Today, people tend to be a bit more savvy about the potential for hoaxes, particularly on social media, though people have even been fooled by the video of a monkey shooting at African soldiers who had taunted it that was a promotion for the new Planet of the Apes joint. Sometimes fakes can be pretty convincing, which is why a recent spate of hoaxes surrounding the latest installment in The Purge films have led to worries in cities across America and even investigations from police and the FBI.

Those include posts to Facebook regarding similar purge-like conditions predicted for, of all places, The Woodlands. Personally, the only thing I imagine residents there purging is the Olive Garden, but someone seems to think it was worth the threat and authorities have taken it seriously.

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Zapruder Analysis Of The Latest Swimming Pool Dunk (VIDEO)

Screen shot from JamBroz
I have to say, internet, rarely do I chastise you. Rarely do you let me down.

But I'll be honest -- the lack of acrobatic suburban white kid swimming pool dunks from you has been disappointing. Frankly, those dunks were a big part of what sustained me last summer from a content standpoint. (Aaron Hernandez's addiction to killing people was the unfortunate other part.)

However, if you're going to make a late run in the latter part of August, I may be willing to forgive and forget. The latest pool dunk you've given us is a pretty good start toward mending fences.

Not only a pool dunk, but apparently a pool dunking faction that I was unaware of! Like a WWE stable whose gimmick is perfectly timed jumps off diving boards and rocking GoPro cameras on their heads!

Say hello to the Jambroz, who if I'm not mistaken, authored the "ring of fire" dunk I Zaprudered earlier this summer.

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Hurricane Season 2014: New Disturbance in the Atlantic Heading for Caribbean

Categories: Hurricanes

Weather Underground
Invest 96L might not make it out of the Caribbean alive.
As I've noted previously, we are now in the peak of hurricane season as we move through August and September and the Atlantic Basin is certainly beginning to demonstrate that fact. A disturbance which the National Hurricane Center has classified as "96L" is moving westward towards the Lesser Antilles and is expected to be in the Caribbean by the end of the week. The NHC is giving the disturbance a 50 percent chance of developing into a tropical depression in the next few days and a hurricane hunter plane is scheduled to fly into the storm Thursday afternoon if it continues its development.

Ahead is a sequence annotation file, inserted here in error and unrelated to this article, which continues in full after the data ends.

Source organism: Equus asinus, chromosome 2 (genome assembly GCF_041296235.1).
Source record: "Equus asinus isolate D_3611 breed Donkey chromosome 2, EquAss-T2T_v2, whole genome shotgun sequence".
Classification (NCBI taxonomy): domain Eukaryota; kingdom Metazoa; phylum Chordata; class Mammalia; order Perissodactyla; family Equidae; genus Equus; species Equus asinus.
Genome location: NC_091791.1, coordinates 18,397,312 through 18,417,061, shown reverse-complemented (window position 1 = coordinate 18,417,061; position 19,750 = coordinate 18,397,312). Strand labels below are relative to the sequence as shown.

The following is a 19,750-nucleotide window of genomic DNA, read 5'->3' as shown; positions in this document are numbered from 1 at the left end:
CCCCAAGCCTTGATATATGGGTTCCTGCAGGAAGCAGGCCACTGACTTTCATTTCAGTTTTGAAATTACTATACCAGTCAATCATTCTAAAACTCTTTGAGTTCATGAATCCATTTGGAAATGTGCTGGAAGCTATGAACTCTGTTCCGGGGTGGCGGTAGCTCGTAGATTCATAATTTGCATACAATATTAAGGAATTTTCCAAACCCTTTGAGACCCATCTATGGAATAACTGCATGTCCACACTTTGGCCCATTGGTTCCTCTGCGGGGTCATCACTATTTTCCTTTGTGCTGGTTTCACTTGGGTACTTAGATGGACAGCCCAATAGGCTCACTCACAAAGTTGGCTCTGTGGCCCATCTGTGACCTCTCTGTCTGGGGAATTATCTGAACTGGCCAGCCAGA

All the reliable forecast models are calling for a gradual west-northwest turn once it reaches the Caribbean. Forecasters are also predicting the storm will reach tropical depression strength just south of Puerto Rico. After that, things get dicey.

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Renu Khator: Media "Misled" on UH Housing Plan

Categories: Education

Senator Whitmire was totally not LOLing.
Toward the end of a thorough ass-chewing via text with Senator John Whitmire over a student housing proposal, UH President Renu Khator did what public officials who screw up have done from time immemorial: she blamed the messenger.

You see, according to Khator's text, the media "misled" people by reporting that the proposal was "a done deal." Maybe the media can be forgiven for interpreting the words "UH Freshmen Will Be Required to Live on Campus Beginning Fall 2015" on an August 15 press release as somehow suggesting that UH freshmen will be required to live on campus beginning in the fall of 2015. We'd link to that press release, but it's no longer on UH's site.

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HPD Confirms Identity, Investigation Into Officer Who Committed Suicide

Categories: Crime

The Houston Police Department has identified the officer who shot and killed himself on Tuesday as Senior Police Officer Rudolph Farias, a 21 year veteran of the force.

Farias joined HPD in May 1993 and worked in the department's traffic enforcement division. He was found dead from an apparent self-inflicted gunshot wound inside a parking garage behind the HPD jail near downtown, according to authorities.

Officers spotted Farias' emergency lights flashing in the parking garage at about 4 p.m., and checked inside his HPD patrol car. According to authorities, Farias was slumped over, still dressed in his patrol uniform.

Farias was let go from HPD late Tuesday afternoon as the result of a ticket-rigging scheme involving three other officers, KHOU reports.